The next chapter has us thinking about how hospitality is an act of insubordination. Hearlson quotes German theologian Johann Baptist Metz as calling “the communion table a place of ‘dangerous memory.'” (Pg. 80). It’s dangerous because, “Where the passion of Christ is remembered, the ignored, the aggrieved, the oppressed, and the downtrodden are also remembered.” (Pg. 80). And that upsets the apple cart of the status quo. When we remember people who have been shunned or ignored or silenced, we have to respond to their existence.
Hearlson emphasizes how the hospitality of the Eucharist is subversive. “The memory invoked at the table is dangerous because it calls wrongdoers to confess and it calls the wronged to sit next to the wrongdoers, not as a torturous reenactment of the past power dynamics, but as those both reconciled by God. God’s children, in the end, will sit shoulder to should as the redeemed. The dangerous memories of God’s table produce an equally dangerous hospitality. Christ’s invitation to the table inspires a corresponding impulse to support inclusion, to see the other as neighbor, and to pursue justice for any and all who are hungry and wondering where the next meal will come from.” (Pg. 81). If that isn’t subversive to our culture and its values, I don’t know what is.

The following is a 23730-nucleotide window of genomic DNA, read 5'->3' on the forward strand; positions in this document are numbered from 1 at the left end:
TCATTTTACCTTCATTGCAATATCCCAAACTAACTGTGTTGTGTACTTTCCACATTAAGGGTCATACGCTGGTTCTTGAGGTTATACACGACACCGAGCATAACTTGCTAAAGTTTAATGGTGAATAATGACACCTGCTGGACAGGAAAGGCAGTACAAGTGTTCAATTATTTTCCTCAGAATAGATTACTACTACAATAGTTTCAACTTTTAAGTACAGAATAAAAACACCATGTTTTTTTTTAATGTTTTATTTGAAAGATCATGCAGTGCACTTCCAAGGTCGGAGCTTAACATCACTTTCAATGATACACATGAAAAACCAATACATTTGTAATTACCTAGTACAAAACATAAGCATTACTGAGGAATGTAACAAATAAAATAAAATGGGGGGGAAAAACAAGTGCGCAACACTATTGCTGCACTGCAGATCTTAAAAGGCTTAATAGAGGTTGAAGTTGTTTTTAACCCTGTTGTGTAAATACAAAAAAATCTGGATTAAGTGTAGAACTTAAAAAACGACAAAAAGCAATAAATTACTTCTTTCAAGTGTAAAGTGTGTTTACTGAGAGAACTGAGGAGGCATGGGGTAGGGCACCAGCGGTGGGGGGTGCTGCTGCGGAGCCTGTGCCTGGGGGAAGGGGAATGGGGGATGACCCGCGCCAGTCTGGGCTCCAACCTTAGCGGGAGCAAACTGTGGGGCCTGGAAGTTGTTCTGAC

Hearlson again gives a real-life example of this having been played out. He reaches back to the Puritan era and a conflict over who had access to the Lord’s Supper. The status quo was the concept of closed communion – only members who were in lock step with the leaders of the church could receive. So much for Jesus extending grace. “When the church claims to justify practice according to heredity, tradition, or purity, the subversive appeal to history is sure to follow. To open the gates of hospitality is dangerous. To allow Solomon Stoddard free rein to spread his open table would have jeopardized the authority of the clerical class. To give those who stand outside the gates access to the table means that we might begin to hear histories beyond the official narrative. The stories told around the dinner table might topple the finely hewn lie that nothing has changed and everything that has lasted is the product of consensus.” (Pg. 89-90). Wow. That’s powerful. That’s subversive. That’s the power of hospitality. It raises so many questions about who has access to communion – to the grace that Jesus offers all who come to the table. As someone who practices radical hospitality when it comes to communion, this makes my heart sing.